If the portfolio of a corporate venture capital firm can be taken as a signal for the strategic priorities of their parent companies, then National Grid has high hopes for automation as the future of the utility industry.
The heavy emphasis on automation and machine learning from one of the nation’s largest privately held utilities with a customer base numbering around 20 million people is significant. And a sign of where the industry could be going.
Since its launch, National Grid’s venture firm, National Grid Partners, has invested in 16 startups that featured machine learning at the core of their pitch. Most recently, the company backed AI Dash, which uses machine learning algorithms to analyze satellite images and infer the encroachment of vegetation on National Grid power lines to avoid outages.
Another recent investment, Aperio, uses data from sensors monitoring critical infrastructure to predict loss of data quality from degradation or cyberattacks.
Indeed, of the $175 million in investments the firm has made, roughly $135 million has been committed to companies leveraging machine learning for their services.
“AI will be critical for the energy industry to achieve aggressive decarbonization and decentralization goals,” said Lisa Lambert, the chief technology and innovation officer at National Grid and the founder and president of National Grid Partners.
National Grid started the year off slowly because of the COVID-19 epidemic, but the pace of its investments picked up and the company is on track to hit its investment targets for the year, Lambert said.
Modernization is critical for an industry that still mostly runs on spreadsheets and collective knowledge that has locked in an aging employee base, with no contingency plans in the event of retirement, Lambert said. It’s that situation that’s compelling National Grid and other utilities to automate more of their business.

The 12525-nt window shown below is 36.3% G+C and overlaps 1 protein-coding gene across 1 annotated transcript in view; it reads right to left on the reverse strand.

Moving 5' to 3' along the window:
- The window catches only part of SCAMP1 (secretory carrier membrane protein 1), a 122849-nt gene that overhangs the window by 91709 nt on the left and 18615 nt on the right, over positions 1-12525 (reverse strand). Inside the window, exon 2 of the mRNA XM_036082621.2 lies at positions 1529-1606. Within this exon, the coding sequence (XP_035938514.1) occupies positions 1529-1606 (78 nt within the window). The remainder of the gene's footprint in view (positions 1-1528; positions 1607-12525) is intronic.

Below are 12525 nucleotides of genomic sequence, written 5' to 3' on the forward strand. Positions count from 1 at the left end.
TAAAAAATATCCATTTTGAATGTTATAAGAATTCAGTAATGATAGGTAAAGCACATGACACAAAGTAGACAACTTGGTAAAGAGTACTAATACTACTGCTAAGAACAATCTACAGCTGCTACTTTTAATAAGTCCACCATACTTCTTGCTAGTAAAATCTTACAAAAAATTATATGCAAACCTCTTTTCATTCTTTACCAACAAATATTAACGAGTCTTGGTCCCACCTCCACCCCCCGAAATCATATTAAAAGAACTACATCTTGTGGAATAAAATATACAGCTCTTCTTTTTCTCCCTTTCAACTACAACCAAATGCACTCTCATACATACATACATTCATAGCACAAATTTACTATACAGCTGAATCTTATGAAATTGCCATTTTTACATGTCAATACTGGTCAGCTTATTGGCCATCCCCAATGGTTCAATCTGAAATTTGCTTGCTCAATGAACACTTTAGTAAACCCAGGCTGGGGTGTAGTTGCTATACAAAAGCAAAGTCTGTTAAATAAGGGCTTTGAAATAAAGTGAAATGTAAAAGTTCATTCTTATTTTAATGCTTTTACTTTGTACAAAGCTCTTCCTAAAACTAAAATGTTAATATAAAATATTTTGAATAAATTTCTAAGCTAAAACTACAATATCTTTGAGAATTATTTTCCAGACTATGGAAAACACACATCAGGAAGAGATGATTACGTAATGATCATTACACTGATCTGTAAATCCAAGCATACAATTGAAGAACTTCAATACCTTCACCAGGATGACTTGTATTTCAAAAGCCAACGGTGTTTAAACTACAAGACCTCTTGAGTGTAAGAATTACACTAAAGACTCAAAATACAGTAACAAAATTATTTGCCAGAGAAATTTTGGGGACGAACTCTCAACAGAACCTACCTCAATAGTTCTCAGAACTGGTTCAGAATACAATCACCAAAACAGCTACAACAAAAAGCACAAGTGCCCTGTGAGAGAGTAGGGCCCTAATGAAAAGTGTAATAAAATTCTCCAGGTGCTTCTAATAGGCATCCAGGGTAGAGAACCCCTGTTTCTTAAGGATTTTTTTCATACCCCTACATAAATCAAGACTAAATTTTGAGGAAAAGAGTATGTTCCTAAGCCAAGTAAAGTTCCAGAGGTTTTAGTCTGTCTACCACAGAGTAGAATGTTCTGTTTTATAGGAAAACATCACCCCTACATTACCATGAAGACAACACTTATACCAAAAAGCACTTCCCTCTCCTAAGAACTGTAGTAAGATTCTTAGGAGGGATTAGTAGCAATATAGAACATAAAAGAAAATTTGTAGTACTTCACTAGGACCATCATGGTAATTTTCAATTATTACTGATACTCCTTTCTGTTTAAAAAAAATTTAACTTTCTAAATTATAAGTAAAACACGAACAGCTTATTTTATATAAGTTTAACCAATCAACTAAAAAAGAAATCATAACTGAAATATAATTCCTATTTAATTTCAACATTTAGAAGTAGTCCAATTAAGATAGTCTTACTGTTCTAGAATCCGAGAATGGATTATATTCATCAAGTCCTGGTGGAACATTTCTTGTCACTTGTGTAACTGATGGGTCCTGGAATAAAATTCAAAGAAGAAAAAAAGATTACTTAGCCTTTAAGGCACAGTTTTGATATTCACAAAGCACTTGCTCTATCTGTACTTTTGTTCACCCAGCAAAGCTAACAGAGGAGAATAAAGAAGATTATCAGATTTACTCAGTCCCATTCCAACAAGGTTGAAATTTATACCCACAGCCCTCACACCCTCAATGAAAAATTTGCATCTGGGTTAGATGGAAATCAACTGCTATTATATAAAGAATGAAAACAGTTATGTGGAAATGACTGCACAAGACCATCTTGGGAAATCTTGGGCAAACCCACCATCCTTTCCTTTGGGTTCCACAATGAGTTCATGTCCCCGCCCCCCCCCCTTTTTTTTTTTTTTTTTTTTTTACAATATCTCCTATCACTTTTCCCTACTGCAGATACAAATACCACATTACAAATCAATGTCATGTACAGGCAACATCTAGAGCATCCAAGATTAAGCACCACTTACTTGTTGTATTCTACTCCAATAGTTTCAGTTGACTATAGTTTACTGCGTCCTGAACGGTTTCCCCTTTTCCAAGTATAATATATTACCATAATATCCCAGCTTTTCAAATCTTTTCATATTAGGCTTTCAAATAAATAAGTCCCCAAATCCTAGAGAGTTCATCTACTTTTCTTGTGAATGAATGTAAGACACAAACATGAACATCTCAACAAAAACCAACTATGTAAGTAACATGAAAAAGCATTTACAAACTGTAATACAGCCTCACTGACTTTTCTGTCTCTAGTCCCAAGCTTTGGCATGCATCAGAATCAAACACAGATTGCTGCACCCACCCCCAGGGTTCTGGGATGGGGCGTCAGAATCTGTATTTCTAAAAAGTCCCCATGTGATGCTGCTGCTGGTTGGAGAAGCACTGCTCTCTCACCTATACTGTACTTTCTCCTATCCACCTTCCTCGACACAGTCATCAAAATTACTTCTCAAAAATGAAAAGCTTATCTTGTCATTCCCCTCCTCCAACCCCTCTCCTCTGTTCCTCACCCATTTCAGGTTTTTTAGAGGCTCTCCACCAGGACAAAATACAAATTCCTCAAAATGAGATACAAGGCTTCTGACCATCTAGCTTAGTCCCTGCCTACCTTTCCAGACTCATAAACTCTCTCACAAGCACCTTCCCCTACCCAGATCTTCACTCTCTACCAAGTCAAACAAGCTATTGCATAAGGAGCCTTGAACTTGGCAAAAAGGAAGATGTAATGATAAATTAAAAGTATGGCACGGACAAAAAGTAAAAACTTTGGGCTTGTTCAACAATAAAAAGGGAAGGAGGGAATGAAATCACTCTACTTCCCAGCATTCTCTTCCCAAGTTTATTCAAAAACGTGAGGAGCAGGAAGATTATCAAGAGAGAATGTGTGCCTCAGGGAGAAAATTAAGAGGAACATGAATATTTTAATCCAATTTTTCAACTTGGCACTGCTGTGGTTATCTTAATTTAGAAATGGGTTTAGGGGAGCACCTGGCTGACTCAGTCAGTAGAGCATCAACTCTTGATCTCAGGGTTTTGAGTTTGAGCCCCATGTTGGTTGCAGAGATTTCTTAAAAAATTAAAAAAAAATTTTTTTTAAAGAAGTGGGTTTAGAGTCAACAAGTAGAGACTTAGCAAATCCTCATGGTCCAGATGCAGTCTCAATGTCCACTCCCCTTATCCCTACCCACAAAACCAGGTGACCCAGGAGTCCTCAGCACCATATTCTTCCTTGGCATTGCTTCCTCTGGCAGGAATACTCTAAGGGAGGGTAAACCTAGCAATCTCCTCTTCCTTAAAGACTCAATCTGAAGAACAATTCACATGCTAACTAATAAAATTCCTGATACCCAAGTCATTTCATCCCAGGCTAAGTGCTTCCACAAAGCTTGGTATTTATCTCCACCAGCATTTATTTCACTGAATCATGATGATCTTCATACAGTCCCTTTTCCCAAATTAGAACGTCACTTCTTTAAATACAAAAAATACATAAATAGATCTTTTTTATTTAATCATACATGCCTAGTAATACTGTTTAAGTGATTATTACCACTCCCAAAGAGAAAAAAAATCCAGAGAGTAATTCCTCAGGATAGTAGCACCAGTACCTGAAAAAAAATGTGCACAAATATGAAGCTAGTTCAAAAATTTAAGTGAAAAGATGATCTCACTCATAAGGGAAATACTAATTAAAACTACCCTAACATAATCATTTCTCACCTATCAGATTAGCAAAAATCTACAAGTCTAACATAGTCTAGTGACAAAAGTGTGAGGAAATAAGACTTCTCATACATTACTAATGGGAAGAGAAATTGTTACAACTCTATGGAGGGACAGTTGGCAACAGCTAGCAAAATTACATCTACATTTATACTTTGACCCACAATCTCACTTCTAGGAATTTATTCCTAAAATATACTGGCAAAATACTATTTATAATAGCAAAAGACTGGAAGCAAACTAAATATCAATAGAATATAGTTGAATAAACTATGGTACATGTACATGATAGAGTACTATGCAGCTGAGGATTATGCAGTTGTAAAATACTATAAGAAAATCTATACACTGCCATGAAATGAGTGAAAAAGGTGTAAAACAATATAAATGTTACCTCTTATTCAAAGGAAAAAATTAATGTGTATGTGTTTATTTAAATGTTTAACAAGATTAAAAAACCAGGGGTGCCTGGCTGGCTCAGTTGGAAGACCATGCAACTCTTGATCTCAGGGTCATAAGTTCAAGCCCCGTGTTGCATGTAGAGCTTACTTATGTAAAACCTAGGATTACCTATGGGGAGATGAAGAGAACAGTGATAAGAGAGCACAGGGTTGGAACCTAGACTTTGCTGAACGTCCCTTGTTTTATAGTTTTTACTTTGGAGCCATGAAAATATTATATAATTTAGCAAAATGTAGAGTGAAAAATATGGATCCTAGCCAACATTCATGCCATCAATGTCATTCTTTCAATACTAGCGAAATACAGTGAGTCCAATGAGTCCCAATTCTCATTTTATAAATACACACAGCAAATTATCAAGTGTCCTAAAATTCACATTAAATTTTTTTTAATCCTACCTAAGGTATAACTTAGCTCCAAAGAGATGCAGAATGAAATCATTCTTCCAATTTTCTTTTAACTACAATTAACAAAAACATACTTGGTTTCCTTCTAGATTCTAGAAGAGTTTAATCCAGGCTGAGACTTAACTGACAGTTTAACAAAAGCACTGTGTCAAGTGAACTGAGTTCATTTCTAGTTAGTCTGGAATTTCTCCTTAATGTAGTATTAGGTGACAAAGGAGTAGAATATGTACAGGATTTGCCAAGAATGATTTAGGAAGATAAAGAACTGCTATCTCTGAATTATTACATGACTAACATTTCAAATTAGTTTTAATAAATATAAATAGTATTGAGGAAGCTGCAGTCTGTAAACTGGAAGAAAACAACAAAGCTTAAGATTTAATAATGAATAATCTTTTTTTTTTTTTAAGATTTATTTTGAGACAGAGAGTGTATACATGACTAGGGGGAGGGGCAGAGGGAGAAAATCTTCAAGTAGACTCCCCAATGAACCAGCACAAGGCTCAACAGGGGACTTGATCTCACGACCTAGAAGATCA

“Most companies in the utility sector are trying to automate now for efficiency reasons and cost reasons. Today, most companies have everything written down in manuals; as an industry, we basically still run our networks off spreadsheets, and the skills and experience of the people who run the networks. So we’ve got serious issues if those people retire. Automating [and] digitizing is top of mind for all the utilities we’ve talked to in the Next Grid Alliance.
To date, a lot of the automation work that’s been done has been around basic automation of business processes. But there are new capabilities on the horizon that will push the automation of different activities up the value chain, Lambert said.
“ ML is the next level — predictive maintenance of your assets, delivering for the customer. Uniphore, for example: you’re learning from every interaction you have with your customer, incorporating that into the algorithm, and the next time you meet a customer, you’re going to do better. So that’s the next generation,” Lambert said. “Once everything is digital, you’re learning from those engagements — whether engaging an asset or a human being.”
Lambert sees another source of demand for new machine learning tech in the need for utilities to rapidly decarbonize. The move away from fossil fuels will necessitate entirely new ways of operating and managing a power grid. One where humans are less likely to be in the loop.
“In the next five years, utilities have to get automation and analytics right if they’re going to have any chance at a net-zero world — you’re going to need to run those assets differently,” said Lambert. “Windmills and solar panels are not [part of] traditional distribution networks. A lot of traditional engineers probably don’t think about the need to innovate, because they’re building out the engineering technology that was relevant when assets were built decades ago — whereas all these renewable assets have been built in the era of OT/IT.”